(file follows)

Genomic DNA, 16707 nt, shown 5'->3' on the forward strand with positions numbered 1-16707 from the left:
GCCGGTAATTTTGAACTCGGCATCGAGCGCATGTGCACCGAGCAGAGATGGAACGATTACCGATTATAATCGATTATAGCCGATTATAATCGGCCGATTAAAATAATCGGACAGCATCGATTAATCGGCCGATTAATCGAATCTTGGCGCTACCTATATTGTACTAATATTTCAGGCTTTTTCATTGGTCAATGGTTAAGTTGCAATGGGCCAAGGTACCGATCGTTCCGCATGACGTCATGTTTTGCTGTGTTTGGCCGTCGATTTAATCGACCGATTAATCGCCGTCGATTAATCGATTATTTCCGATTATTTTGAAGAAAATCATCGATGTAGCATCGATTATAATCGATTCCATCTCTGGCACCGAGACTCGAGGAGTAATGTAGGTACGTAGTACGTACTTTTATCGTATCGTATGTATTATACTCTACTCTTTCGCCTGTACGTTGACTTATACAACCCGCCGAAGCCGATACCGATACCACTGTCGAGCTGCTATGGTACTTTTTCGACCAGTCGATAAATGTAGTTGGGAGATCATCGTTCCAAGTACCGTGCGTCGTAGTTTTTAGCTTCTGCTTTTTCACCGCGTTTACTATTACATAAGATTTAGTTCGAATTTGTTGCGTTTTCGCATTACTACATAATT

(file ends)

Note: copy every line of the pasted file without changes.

Genomic DNA, 16707 nt, shown 5'->3' on the forward strand with positions numbered 1-16707 from the left:
GCCGGTAATTTTGAACTCGGCATCGAGCGCATGTGCACCGAGCAGAGATGGAACGATTACCGATTATAATCGATTATAGCCGATTATAATCGGCCGATTAAAATAATCGGACAGCATCGATTAATCGGCCGATTAATCGAATCTTGGCGCTACCTATATTGTACTAATATTTCAGGCTTTTTCATTGGTCAATGGTTAAGTTGCAATGGGCCAAGGTACCGATCGTTCCGCATGACGTCATGTTTTGCTGTGTTTGGCCGTCGATTTAATCGACCGATTAATCGCCGTCGATTAATCGATTATTTCCGATTATTTTGAAGAAAATCATCGATGTAGCATCGATTATAATCGATTCCATCTCTGGCACCGAGACTCGAGGAGTAATGTAGGTACGTAGTACGTACTTTTATCGTATCGTATGTATTATACTCTACTCTTTCGCCTGTACGTTGACTTATACAACCCGCCGAAGCCGATACCGATACCACTGTCGAGCTGCTATGGTACTTTTTCGACCAGTCGATAAATGTAGTTGGGAGATCATCGTTCCAAGTACCGTGCGTCGTAGTTTTTAGCTTCTGCTTTTTCACCGCGTTTACTATTACATAAGATTTAGTTCGAATTTGTTGCGTTTTCGCATTACTACATAATT